Warning: There will definitely be some SPOILERS in this review — I’m literally going to riddle the beginning with them — so imagine the CryptKeeper’s voice in your head, saying “BEWARE!”
Doom Patrol knows all the weird backroads to my heartstrings, some riddled with farting donkeys, while others are riddled with moments of self-affirming peace. DC and HBO Max’s Doom Patrol follows a group of superpowered ne'er-do-wells and their mad scientist leader as they all careen through one darkly, outlandish shenanigan to another. However, these comic book antics are simply the background for characters learning to cope with the traumas they’ve endured, which results in amazing moments of long-sought-after acceptance and emotional closure. Appearing for the first time in DC Comics' My Greatest Adventure #80, the Doom Patrol has varied in roster and changed tones over the past six-ish decades, leading to two unmissable (in my opinion ) pieces of media: Grant Morrison's Doom Patrol and this, freaking, show.
Season 3 picks up immediately following the wicked (candle pun) cliffhanger of Season 2. The Doom Patrol are encased in wax, Dorothy must face the Candlemaker, and The Chief isn’t long for this world. The situation is then handled through the power of friendship. No, really. It was amazing. The Doom Patrol are freed from their candle prison, Dorothy and the Candlemaker are friends, and The Chief is dead. Yes, really (kinda). And thus begins a new season that, in the first three episodes at least, shows our characters healing. They begin stepping into new roles, accepting themselves while dealing with trauma and moving forward. Much of these themes are pulled straight from Grant Morrison’s run of Doom Patrol, alongside the abstract plots and ridiculousness. Yet, this show captures a lot of the heart I didn’t get in the comics run, that heart coming from genuine character moments.
In the absence of The Chief, each member of the Doom Patrol must take control of their own lives, and step outside the house they’ve been hiding in for years. The Chief's daughter Dorothy steps up in maturity and helps the Doom Patrol feel more like a family. Cliff/Robotman reconciles with his daughter and becomes active in her life (dealing with his own — and his dad’s — failings). Cyborg struggles with his new love and her insatiable quest for murderous revenge against an evil corporation. Larry/Negative Man deals with an ever-changing relationship with the Negative Spirit that lives inside him, while growing into a wiser, self-assured person (a particular moment between Larry and a dead detective boy sticks out as an emotional step forward for Larry). Jane is...Kay is...They are putting their pieces back together after last season’s shattering events. As a result, we get to see a more healthy Jane as she interacts and trusts her “family” of multiple personalities more.
A huge part of why I love this show is the pacing, especially in how it takes its time building relationships. Season 1 began with no real family vibe, despite living in the same house for decades. By the time Season 3 begins, these characters trust each other and make sacrifices for each other (though not without some hilarious Thanksgiving-style family bickering). The best part about this is that I believe it. These relationships were built over time, right under our noses, while we gawked at reality-eating paintings and sex ghosts.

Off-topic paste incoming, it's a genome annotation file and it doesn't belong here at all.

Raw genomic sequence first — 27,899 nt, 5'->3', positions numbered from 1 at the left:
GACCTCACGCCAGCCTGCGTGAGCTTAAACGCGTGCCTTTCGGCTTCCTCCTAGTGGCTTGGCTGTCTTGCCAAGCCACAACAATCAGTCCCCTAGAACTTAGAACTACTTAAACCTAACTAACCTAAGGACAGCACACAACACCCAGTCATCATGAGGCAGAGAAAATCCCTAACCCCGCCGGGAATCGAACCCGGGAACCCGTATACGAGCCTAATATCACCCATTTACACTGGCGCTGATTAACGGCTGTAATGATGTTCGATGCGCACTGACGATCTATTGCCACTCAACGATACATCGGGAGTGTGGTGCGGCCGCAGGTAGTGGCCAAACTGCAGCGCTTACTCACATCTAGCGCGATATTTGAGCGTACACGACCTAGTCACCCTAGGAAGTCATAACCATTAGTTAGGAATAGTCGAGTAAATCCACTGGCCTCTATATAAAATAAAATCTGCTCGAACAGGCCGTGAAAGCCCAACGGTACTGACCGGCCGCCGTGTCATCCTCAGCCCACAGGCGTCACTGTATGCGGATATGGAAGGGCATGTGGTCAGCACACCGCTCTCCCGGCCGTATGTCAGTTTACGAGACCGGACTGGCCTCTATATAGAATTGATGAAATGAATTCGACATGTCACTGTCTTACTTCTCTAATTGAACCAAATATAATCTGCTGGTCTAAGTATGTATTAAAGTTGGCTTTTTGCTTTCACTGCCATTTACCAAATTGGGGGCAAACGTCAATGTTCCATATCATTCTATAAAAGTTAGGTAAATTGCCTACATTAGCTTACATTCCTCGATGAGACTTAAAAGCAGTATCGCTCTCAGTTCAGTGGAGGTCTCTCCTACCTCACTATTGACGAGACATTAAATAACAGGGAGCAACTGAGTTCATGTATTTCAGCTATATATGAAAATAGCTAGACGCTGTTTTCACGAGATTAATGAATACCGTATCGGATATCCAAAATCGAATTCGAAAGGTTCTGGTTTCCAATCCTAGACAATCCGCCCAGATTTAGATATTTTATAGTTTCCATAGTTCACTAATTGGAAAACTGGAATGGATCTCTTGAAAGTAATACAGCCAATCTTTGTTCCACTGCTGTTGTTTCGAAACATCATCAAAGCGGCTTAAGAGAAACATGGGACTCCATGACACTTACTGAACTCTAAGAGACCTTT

I say all this to avoid beating you in the face with spoilers while still giving you a taste of how AMAZING of a start Season 3 has gotten off to. Doom Patrol revels in its absurdity but doesn’t let that derail the story of these characters, these humans. The direction of Season 3 points in MANY different and interesting directions, including the Brotherhood of Evil. Originally introduced in Doom Patrol #86 back in 1964, the Brotherhood of Evil is captained by The Brain (a brain in a machine) and Monsieur Mallah (a talking, beret-wearing gorilla; think Grodd’s French cousin), The Brotherhood of Evil swears vengeance on the Doom Patrol, and I can’t wait to see what form that takes. Alongside the Brotherhood of Evil is the introduction of Madame Rouge (introduced in the same comics issue as well), who torpedoes from within the Earth with a giant drill (yeah, that’s the best way I know to put it).
Madame Rouge is a delightful introduction to the show. In the comics, Madame Rouge is split between two personalities: one good, one bad. She was a master of disguise until blessed by the Brotherhood with the good ol’ Reed Richards's stretchy-stretch powers, much like Rita's. Obviously (like many who show up at the Doom Patrol mansion have done), she’s slept with Niles Caulder, and that’s what brings her into the Doom Patrol’s orbit. All of this could be the case in the show as well, though we don’t know enough yet to be sure, I’m excited as hell to find out.
Doom Patrol will make you weep and laugh at the same time, a confusing combo of emotion that is as haunting as it is absurd. You will be treated to heartfelt moments in Purgatory and emotional breakdowns at a local community theater so please, please, please watch it. New episodes appear every Thursday on HBO Max.
If you want to deep dive back to the panels that started it all, check out Grant Morrison’s Doom Patrol from (preferably) your LOCAL COMIC BOOK SHOP or Amazon. Gerard Way also had a very stylized approach when he wrote Doom Patrol, so be sure to check that out from your LCBS or Amazon should that be something that puts wind in your sails.
Austin Kemp read Batman #315 (Batman vs Kite Man) when he was 5 years old, and hasn't stopped reading comics since. Austin is a college writing teacher and has a masters degree in Comics Studies. Austin and his partner, Savanah, live in Massachusetts with their master, a cat named Chaplin.